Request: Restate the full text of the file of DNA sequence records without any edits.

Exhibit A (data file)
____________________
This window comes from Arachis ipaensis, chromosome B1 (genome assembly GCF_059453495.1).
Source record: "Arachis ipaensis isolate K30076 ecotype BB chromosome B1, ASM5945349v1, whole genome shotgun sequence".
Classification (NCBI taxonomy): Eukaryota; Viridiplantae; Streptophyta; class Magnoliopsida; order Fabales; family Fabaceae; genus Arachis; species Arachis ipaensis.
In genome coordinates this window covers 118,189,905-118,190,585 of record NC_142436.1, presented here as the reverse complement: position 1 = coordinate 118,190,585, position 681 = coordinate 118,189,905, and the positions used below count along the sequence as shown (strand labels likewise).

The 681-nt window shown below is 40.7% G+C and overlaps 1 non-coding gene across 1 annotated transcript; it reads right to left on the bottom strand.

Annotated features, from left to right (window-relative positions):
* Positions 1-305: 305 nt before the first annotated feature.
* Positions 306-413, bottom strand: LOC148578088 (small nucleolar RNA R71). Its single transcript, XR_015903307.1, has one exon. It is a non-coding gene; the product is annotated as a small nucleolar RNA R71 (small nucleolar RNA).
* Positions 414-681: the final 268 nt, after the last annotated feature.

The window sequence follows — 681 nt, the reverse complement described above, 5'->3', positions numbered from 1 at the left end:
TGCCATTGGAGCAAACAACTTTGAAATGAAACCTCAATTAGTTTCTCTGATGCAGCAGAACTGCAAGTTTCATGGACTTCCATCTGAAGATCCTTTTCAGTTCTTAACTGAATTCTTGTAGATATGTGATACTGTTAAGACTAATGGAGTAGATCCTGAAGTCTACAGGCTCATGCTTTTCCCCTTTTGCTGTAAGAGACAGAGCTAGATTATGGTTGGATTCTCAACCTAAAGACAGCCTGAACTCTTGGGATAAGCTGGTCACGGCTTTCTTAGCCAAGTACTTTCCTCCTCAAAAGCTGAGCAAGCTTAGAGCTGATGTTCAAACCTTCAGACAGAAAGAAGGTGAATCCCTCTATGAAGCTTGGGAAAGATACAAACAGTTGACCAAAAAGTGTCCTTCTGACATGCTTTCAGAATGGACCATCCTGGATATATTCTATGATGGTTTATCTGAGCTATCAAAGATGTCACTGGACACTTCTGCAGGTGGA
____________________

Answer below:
This window comes from Arachis ipaensis, chromosome B1 (genome assembly GCF_059453495.1).
Source record: "Arachis ipaensis isolate K30076 ecotype BB chromosome B1, ASM5945349v1, whole genome shotgun sequence".
Classification (NCBI taxonomy): Eukaryota; Viridiplantae; Streptophyta; class Magnoliopsida; order Fabales; family Fabaceae; genus Arachis; species Arachis ipaensis.
In genome coordinates this window covers 118,189,905-118,190,585 of record NC_142436.1, presented here as the reverse complement: position 1 = coordinate 118,190,585, position 681 = coordinate 118,189,905, and the positions used below count along the sequence as shown (strand labels likewise).

The 681-nt window shown below is 40.7% G+C and overlaps 1 non-coding gene across 1 annotated transcript; it reads right to left on the bottom strand.

Annotated features, from left to right (window-relative positions):
* Positions 1-305: 305 nt before the first annotated feature.
* Positions 306-413, bottom strand: LOC148578088 (small nucleolar RNA R71). Its single transcript, XR_015903307.1, has one exon. It is a non-coding gene; the product is annotated as a small nucleolar RNA R71 (small nucleolar RNA).
* Positions 414-681: the final 268 nt, after the last annotated feature.

The window sequence follows — 681 nt, the reverse complement described above, 5'->3', positions numbered from 1 at the left end:
TGCCATTGGAGCAAACAACTTTGAAATGAAACCTCAATTAGTTTCTCTGATGCAGCAGAACTGCAAGTTTCATGGACTTCCATCTGAAGATCCTTTTCAGTTCTTAACTGAATTCTTGTAGATATGTGATACTGTTAAGACTAATGGAGTAGATCCTGAAGTCTACAGGCTCATGCTTTTCCCCTTTTGCTGTAAGAGACAGAGCTAGATTATGGTTGGATTCTCAACCTAAAGACAGCCTGAACTCTTGGGATAAGCTGGTCACGGCTTTCTTAGCCAAGTACTTTCCTCCTCAAAAGCTGAGCAAGCTTAGAGCTGATGTTCAAACCTTCAGACAGAAAGAAGGTGAATCCCTCTATGAAGCTTGGGAAAGATACAAACAGTTGACCAAAAAGTGTCCTTCTGACATGCTTTCAGAATGGACCATCCTGGATATATTCTATGATGGTTTATCTGAGCTATCAAAGATGTCACTGGACACTTCTGCAGGTGGA